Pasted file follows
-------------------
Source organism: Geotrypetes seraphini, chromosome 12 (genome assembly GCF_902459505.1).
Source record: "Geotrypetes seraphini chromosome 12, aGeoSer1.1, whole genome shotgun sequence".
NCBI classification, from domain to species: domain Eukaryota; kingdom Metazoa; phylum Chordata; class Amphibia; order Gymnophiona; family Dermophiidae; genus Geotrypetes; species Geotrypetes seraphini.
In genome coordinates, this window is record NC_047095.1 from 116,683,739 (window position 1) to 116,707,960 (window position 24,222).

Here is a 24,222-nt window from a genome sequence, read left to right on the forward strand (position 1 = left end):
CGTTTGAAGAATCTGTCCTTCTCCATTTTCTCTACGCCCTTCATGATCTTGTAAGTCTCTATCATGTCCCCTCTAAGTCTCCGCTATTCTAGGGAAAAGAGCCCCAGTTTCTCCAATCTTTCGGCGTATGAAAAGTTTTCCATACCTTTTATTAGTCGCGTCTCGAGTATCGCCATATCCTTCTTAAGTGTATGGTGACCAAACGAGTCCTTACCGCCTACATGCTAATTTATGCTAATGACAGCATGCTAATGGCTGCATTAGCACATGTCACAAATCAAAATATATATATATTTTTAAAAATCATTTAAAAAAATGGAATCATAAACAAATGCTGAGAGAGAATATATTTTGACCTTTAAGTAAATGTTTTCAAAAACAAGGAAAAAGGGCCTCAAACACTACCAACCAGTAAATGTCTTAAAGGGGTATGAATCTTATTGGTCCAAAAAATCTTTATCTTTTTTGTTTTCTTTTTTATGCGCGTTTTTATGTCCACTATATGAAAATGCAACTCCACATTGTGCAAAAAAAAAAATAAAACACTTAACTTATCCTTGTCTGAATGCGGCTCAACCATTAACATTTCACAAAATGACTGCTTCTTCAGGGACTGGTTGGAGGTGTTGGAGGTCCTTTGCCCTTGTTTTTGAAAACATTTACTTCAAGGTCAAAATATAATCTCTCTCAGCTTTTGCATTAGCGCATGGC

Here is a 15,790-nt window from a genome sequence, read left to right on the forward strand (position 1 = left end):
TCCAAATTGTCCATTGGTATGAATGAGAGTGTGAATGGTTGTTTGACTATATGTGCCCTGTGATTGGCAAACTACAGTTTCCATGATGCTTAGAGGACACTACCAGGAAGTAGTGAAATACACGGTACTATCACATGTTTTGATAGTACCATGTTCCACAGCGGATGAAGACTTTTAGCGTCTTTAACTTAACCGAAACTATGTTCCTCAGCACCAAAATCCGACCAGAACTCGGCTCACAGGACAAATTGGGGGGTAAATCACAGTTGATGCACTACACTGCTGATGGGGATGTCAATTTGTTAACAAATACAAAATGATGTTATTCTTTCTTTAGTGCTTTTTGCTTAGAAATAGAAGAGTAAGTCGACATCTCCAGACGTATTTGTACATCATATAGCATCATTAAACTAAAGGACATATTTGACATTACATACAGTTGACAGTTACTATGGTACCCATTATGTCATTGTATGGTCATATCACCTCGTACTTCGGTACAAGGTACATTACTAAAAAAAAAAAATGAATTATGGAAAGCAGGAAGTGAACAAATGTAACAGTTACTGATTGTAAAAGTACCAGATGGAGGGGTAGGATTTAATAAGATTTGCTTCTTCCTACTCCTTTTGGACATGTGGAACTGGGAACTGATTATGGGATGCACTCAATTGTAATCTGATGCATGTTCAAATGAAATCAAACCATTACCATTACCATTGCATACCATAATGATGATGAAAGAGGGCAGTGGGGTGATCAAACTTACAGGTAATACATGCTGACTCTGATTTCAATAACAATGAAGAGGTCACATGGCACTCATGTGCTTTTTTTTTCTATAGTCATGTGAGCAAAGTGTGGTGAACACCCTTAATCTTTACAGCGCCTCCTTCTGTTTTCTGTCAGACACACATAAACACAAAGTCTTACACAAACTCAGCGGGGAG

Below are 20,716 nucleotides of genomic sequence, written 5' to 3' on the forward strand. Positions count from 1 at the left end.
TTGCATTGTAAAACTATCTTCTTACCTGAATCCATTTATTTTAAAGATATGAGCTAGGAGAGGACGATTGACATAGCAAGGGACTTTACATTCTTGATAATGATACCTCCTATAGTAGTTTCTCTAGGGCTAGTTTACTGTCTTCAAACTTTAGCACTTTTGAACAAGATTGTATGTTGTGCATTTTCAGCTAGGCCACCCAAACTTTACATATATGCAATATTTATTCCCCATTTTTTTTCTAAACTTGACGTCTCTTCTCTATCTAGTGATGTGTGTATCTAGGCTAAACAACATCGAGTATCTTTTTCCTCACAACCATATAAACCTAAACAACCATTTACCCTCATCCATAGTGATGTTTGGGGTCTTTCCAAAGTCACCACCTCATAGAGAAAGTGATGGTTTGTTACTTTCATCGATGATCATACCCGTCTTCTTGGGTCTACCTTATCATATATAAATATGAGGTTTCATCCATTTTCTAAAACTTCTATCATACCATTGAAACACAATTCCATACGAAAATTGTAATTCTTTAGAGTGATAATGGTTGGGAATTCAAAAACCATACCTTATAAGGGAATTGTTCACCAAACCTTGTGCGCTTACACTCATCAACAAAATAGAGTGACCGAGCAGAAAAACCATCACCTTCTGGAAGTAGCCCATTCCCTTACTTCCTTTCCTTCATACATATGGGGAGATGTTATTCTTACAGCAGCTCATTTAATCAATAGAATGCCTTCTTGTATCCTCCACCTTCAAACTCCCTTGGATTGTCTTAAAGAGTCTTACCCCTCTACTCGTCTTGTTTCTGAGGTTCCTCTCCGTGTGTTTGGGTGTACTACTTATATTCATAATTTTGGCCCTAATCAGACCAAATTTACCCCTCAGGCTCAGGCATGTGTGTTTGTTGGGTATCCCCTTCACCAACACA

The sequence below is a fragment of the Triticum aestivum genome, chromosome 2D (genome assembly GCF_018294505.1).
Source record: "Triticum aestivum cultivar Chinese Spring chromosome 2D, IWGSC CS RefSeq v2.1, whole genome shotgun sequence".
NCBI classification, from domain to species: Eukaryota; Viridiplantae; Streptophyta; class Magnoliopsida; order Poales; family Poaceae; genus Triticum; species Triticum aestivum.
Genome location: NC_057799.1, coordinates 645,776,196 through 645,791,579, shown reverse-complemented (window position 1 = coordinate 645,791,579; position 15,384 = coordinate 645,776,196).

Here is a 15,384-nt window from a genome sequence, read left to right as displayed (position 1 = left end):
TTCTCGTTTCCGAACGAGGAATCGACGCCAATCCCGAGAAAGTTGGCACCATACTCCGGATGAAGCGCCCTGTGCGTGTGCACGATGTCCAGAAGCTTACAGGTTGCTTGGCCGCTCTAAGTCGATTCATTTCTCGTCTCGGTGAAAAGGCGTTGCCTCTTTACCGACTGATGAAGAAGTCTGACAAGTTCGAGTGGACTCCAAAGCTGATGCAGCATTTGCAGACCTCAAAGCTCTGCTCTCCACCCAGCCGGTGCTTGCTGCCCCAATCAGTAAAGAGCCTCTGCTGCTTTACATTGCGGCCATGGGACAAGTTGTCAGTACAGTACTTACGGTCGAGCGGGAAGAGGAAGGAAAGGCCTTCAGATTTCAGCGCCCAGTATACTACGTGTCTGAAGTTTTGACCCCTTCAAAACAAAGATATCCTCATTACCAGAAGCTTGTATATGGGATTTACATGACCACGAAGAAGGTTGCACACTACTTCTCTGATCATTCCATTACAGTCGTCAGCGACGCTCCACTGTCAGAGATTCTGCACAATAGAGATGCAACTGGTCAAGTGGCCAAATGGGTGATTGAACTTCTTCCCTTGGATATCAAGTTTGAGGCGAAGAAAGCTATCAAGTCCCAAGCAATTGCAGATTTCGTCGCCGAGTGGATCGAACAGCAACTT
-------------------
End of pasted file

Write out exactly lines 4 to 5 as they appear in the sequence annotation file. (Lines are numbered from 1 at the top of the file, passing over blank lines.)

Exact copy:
In genome coordinates, this window is record NC_047095.1 from 116,683,739 (window position 1) to 116,707,960 (window position 24,222).

Here is a 24,222-nt window from a genome sequence, read left to right on the forward strand (position 1 = left end):